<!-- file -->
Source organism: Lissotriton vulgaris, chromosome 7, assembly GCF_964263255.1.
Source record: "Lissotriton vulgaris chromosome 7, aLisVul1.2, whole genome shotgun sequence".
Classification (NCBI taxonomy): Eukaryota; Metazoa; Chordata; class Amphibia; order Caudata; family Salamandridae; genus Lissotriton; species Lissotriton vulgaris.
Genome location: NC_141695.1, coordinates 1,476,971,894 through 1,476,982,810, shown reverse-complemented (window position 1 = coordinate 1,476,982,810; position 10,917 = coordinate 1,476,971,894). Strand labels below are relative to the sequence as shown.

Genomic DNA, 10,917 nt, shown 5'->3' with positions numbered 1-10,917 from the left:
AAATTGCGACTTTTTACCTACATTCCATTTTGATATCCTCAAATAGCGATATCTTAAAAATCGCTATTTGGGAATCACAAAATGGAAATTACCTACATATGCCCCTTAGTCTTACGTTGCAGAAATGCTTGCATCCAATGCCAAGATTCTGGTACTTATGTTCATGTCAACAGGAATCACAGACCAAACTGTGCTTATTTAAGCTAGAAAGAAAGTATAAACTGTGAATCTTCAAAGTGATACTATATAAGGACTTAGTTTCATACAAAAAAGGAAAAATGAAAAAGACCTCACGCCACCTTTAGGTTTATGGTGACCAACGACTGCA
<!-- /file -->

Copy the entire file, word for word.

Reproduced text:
Source organism: Lissotriton vulgaris, chromosome 7, assembly GCF_964263255.1.
Source record: "Lissotriton vulgaris chromosome 7, aLisVul1.2, whole genome shotgun sequence".
Classification (NCBI taxonomy): Eukaryota; Metazoa; Chordata; class Amphibia; order Caudata; family Salamandridae; genus Lissotriton; species Lissotriton vulgaris.
Genome location: NC_141695.1, coordinates 1,476,971,894 through 1,476,982,810, shown reverse-complemented (window position 1 = coordinate 1,476,982,810; position 10,917 = coordinate 1,476,971,894). Strand labels below are relative to the sequence as shown.

Genomic DNA, 10,917 nt, shown 5'->3' with positions numbered 1-10,917 from the left:
AAATTGCGACTTTTTACCTACATTCCATTTTGATATCCTCAAATAGCGATATCTTAAAAATCGCTATTTGGGAATCACAAAATGGAAATTACCTACATATGCCCCTTAGTCTTACGTTGCAGAAATGCTTGCATCCAATGCCAAGATTCTGGTACTTATGTTCATGTCAACAGGAATCACAGACCAAACTGTGCTTATTTAAGCTAGAAAGAAAGTATAAACTGTGAATCTTCAAAGTGATACTATATAAGGACTTAGTTTCATACAAAAAAGGAAAAATGAAAAAGACCTCACGCCACCTTTAGGTTTATGGTGACCAACGACTGCA